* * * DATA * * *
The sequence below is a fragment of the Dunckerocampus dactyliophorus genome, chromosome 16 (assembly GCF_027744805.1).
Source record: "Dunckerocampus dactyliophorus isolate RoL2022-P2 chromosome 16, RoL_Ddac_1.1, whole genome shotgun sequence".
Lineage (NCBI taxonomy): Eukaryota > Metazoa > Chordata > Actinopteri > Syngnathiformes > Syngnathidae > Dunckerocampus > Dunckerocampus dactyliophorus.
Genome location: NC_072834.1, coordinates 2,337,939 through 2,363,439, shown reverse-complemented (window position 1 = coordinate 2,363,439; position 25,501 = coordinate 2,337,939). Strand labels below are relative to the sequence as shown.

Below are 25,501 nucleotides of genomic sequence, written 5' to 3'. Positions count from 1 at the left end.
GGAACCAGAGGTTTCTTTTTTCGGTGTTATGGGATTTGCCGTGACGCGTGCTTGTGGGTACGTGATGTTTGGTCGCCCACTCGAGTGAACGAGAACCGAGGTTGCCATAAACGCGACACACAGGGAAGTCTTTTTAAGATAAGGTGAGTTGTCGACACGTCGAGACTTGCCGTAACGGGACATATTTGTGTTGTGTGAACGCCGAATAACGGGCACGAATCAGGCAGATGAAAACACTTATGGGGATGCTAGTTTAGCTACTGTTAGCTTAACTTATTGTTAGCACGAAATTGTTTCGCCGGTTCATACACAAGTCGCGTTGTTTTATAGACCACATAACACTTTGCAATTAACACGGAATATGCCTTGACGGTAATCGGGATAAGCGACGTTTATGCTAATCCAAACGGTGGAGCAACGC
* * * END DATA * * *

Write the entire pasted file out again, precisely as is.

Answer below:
The sequence below is a fragment of the Dunckerocampus dactyliophorus genome, chromosome 16 (assembly GCF_027744805.1).
Source record: "Dunckerocampus dactyliophorus isolate RoL2022-P2 chromosome 16, RoL_Ddac_1.1, whole genome shotgun sequence".
Lineage (NCBI taxonomy): Eukaryota > Metazoa > Chordata > Actinopteri > Syngnathiformes > Syngnathidae > Dunckerocampus > Dunckerocampus dactyliophorus.
Genome location: NC_072834.1, coordinates 2,337,939 through 2,363,439, shown reverse-complemented (window position 1 = coordinate 2,363,439; position 25,501 = coordinate 2,337,939). Strand labels below are relative to the sequence as shown.

Below are 25,501 nucleotides of genomic sequence, written 5' to 3'. Positions count from 1 at the left end.
GGAACCAGAGGTTTCTTTTTTCGGTGTTATGGGATTTGCCGTGACGCGTGCTTGTGGGTACGTGATGTTTGGTCGCCCACTCGAGTGAACGAGAACCGAGGTTGCCATAAACGCGACACACAGGGAAGTCTTTTTAAGATAAGGTGAGTTGTCGACACGTCGAGACTTGCCGTAACGGGACATATTTGTGTTGTGTGAACGCCGAATAACGGGCACGAATCAGGCAGATGAAAACACTTATGGGGATGCTAGTTTAGCTACTGTTAGCTTAACTTATTGTTAGCACGAAATTGTTTCGCCGGTTCATACACAAGTCGCGTTGTTTTATAGACCACATAACACTTTGCAATTAACACGGAATATGCCTTGACGGTAATCGGGATAAGCGACGTTTATGCTAATCCAAACGGTGGAGCAACGC